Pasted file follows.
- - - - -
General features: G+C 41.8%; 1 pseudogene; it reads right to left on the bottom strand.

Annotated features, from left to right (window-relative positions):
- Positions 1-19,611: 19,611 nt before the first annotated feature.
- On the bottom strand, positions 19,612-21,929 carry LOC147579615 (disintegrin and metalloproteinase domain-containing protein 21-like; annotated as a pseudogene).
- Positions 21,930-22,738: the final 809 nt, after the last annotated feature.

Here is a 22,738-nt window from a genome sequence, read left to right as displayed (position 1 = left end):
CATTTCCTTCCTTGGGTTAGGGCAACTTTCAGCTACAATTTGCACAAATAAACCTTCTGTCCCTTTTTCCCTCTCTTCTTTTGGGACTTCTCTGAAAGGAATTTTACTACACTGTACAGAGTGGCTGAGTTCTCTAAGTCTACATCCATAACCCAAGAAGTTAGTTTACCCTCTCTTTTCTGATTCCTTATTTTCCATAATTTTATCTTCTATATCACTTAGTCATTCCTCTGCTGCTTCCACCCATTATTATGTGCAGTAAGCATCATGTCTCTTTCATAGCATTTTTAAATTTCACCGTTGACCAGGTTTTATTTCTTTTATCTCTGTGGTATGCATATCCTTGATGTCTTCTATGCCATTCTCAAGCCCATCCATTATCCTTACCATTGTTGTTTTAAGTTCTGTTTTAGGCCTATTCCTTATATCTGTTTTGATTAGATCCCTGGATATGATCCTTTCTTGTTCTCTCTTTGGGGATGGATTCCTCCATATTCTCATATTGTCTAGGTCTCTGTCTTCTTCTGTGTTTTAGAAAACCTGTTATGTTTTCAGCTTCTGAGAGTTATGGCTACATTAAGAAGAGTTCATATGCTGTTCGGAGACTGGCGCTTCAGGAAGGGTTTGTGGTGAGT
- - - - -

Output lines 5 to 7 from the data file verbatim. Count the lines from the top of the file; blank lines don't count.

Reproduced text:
- Positions 21,930-22,738: the final 809 nt, after the last annotated feature.

Here is a 22,738-nt window from a genome sequence, read left to right as displayed (position 1 = left end):
CATTTCCTTCCTTGGGTTAGGGCAACTTTCAGCTACAATTTGCACAAATAAACCTTCTGTCCCTTTTTCCCTCTCTTCTTTTGGGACTTCTCTGAAAGGAATTTTACTACACTGTACAGAGTGGCTGAGTTCTCTAAGTCTACATCCATAACCCAAGAAGTTAGTTTACCCTCTCTTTTCTGATTCCTTATTTTCCATAATTTTATCTTCTATATCACTTAGTCATTCCTCTGCTGCTTCCACCCATTATTATGTGCAGTAAGCATCATGTCTCTTTCATAGCATTTTTAAATTTCACCGTTGACCAGGTTTTATTTCTTTTATCTCTGTGGTATGCATATCCTTGATGTCTTCTATGCCATTCTCAAGCCCATCCATTATCCTTACCATTGTTGTTTTAAGTTCTGTTTTAGGCCTATTCCTTATATCTGTTTTGATTAGATCCCTGGATATGATCCTTTCTTGTTCTCTCTTTGGGGATGGATTCCTCCATATTCTCATATTGTCTAGGTCTCTGTCTTCTTCTGTGTTTTAGAAAACCTGTTATGTTTTCAGCTTCTGAGAGTTATGGCTACATTAAGAAGAGTTCATATGCTGTTCGGAGACTGGCGCTTCAGGAAGGGTTTGTGGTGAGT